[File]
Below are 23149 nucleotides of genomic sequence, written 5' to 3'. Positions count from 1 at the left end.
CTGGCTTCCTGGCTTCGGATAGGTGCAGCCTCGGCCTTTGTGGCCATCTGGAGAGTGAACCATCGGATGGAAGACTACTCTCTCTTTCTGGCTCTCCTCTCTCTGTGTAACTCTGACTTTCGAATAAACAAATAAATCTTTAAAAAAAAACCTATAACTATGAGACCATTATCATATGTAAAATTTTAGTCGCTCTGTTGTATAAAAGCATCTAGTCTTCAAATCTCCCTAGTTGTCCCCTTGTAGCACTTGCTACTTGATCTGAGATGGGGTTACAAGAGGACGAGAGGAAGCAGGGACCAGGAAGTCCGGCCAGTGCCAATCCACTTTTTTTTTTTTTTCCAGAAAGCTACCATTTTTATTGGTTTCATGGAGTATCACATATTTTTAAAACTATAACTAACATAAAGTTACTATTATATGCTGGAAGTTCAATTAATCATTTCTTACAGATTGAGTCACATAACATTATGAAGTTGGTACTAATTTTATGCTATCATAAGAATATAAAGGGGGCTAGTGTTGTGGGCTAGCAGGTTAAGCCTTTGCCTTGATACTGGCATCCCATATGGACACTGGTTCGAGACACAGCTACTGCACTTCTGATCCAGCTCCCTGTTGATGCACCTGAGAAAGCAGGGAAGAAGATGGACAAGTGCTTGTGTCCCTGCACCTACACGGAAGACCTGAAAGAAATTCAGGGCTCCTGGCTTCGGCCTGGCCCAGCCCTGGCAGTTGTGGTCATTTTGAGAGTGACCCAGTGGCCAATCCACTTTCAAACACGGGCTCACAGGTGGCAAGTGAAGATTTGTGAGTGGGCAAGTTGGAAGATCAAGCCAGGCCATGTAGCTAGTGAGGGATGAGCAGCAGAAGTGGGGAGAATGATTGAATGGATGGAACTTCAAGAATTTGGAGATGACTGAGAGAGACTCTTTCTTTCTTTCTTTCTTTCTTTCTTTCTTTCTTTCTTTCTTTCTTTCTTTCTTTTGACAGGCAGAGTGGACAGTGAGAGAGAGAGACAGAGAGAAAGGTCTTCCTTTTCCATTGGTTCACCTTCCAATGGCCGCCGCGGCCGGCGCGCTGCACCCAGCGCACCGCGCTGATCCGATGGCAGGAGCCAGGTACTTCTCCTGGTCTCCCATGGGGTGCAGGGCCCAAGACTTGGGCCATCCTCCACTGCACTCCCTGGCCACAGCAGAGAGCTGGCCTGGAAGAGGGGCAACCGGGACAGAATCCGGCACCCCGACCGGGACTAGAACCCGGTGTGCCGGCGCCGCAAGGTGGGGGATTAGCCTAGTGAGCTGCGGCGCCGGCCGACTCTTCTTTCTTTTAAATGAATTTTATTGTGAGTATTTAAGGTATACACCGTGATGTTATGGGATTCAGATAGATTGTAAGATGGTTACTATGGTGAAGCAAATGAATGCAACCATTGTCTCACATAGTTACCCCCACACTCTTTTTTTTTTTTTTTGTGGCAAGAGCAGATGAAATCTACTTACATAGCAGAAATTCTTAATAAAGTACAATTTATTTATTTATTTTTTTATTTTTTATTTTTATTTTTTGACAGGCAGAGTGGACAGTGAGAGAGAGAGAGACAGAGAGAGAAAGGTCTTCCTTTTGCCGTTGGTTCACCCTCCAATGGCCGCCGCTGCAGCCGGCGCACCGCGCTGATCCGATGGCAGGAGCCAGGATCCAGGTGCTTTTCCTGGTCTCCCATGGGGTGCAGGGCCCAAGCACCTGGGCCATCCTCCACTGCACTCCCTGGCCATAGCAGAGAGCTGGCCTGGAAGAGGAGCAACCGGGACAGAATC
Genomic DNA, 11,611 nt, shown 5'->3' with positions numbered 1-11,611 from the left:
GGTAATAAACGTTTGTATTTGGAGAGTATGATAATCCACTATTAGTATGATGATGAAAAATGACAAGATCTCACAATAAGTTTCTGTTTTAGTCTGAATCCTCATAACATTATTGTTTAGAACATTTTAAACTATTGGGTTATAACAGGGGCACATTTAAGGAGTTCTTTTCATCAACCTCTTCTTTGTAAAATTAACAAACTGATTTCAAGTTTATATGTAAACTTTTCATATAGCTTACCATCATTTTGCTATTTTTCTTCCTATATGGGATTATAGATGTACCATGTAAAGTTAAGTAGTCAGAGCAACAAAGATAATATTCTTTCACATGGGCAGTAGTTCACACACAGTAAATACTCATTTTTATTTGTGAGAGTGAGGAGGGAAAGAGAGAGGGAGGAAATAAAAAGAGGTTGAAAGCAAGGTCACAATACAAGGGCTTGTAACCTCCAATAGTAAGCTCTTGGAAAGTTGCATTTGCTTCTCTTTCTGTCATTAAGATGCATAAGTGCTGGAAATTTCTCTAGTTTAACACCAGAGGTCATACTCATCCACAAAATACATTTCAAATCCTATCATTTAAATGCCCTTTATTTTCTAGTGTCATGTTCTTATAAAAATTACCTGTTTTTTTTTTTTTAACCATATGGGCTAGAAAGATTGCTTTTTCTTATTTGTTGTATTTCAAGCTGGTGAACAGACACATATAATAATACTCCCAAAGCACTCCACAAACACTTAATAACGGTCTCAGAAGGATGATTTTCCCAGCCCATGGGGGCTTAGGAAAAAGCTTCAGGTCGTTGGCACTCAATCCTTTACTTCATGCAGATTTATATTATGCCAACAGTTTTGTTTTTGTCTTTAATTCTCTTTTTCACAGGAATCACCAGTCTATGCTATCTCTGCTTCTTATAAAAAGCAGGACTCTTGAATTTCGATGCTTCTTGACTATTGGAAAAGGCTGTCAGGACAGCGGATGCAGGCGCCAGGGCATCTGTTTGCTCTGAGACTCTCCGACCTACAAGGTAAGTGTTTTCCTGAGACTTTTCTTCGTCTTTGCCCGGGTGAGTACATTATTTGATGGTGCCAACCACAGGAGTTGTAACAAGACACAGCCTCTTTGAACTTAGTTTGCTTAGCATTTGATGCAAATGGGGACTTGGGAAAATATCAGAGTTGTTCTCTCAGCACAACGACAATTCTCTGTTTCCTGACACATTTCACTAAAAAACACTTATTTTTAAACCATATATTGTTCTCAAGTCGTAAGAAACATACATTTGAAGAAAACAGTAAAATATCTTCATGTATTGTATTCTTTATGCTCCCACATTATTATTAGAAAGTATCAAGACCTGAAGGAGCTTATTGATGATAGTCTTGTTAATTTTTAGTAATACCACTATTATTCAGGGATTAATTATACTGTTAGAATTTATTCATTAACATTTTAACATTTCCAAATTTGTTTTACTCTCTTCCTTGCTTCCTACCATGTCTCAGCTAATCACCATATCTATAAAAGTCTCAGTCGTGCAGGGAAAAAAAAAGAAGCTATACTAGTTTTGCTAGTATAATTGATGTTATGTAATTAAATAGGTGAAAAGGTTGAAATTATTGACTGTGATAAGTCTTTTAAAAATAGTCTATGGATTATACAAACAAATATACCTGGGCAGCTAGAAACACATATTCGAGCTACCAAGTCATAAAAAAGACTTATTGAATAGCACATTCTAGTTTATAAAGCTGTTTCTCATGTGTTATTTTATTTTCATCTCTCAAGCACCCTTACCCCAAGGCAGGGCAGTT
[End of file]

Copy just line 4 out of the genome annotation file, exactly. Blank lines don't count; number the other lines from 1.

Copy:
GGTAATAAACGTTTGTATTTGGAGAGTATGATAATCCACTATTAGTATGATGATGAAAAATGACAAGATCTCACAATAAGTTTCTGTTTTAGTCTGAATCCTCATAACATTATTGTTTAGAACATTTTAAACTATTGGGTTATAACAGGGGCACATTTAAGGAGTTCTTTTCATCAACCTCTTCTTTGTAAAATTAACAAACTGATTTCAAGTTTATATGTAAACTTTTCATATAGCTTACCATCATTTTGCTATTTTTCTTCCTATATGGGATTATAGATGTACCATGTAAAGTTAAGTAGTCAGAGCAACAAAGATAATATTCTTTCACATGGGCAGTAGTTCACACACAGTAAATACTCATTTTTATTTGTGAGAGTGAGGAGGGAAAGAGAGAGGGAGGAAATAAAAAGAGGTTGAAAGCAAGGTCACAATACAAGGGCTTGTAACCTCCAATAGTAAGCTCTTGGAAAGTTGCATTTGCTTCTCTTTCTGTCATTAAGATGCATAAGTGCTGGAAATTTCTCTAGTTTAACACCAGAGGTCATACTCATCCACAAAATACATTTCAAATCCTATCATTTAAATGCCCTTTATTTTCTAGTGTCATGTTCTTATAAAAATTACCTGTTTTTTTTTTTTTAACCATATGGGCTAGAAAGATTGCTTTTTCTTATTTGTTGTATTTCAAGCTGGTGAACAGACACATATAATAATACTCCCAAAGCACTCCACAAACACTTAATAACGGTCTCAGAAGGATGATTTTCCCAGCCCATGGGGGCTTAGGAAAAAGCTTCAGGTCGTTGGCACTCAATCCTTTACTTCATGCAGATTTATATTATGCCAACAGTTTTGTTTTTGTCTTTAATTCTCTTTTTCACAGGAATCACCAGTCTATGCTATCTCTGCTTCTTATAAAAAGCAGGACTCTTGAATTTCGATGCTTCTTGACTATTGGAAAAGGCTGTCAGGACAGCGGATGCAGGCGCCAGGGCATCTGTTTGCTCTGAGACTCTCCGACCTACAAGGTAAGTGTTTTCCTGAGACTTTTCTTCGTCTTTGCCCGGGTGAGTACATTATTTGATGGTGCCAACCACAGGAGTTGTAACAAGACACAGCCTCTTTGAACTTAGTTTGCTTAGCATTTGATGCAAATGGGGACTTGGGAAAATATCAGAGTTGTTCTCTCAGCACAACGACAATTCTCTGTTTCCTGACACATTTCACTAAAAAACACTTATTTTTAAACCATATATTGTTCTCAAGTCGTAAGAAACATACATTTGAAGAAAACAGTAAAATATCTTCATGTATTGTATTCTTTATGCTCCCACATTATTATTAGAAAGTATCAAGACCTGAAGGAGCTTATTGATGATAGTCTTGTTAATTTTTAGTAATACCACTATTATTCAGGGATTAATTATACTGTTAGAATTTATTCATTAACATTTTAACATTTCCAAATTTGTTTTACTCTCTTCCTTGCTTCCTACCATGTCTCAGCTAATCACCATATCTATAAAAGTCTCAGTCGTGCAGGGAAAAAAAAAGAAGCTATACTAGTTTTGCTAGTATAATTGATGTTATGTAATTAAATAGGTGAAAAGGTTGAAATTATTGACTGTGATAAGTCTTTTAAAAATAGTCTATGGATTATACAAACAAATATACCTGGGCAGCTAGAAACACATATTCGAGCTACCAAGTCATAAAAAAGACTTATTGAATAGCACATTCTAGTTTATAAAGCTGTTTCTCATGTGTTATTTTATTTTCATCTCTCAAGCACCCTTACCCCAAGGCAGGGCAGTT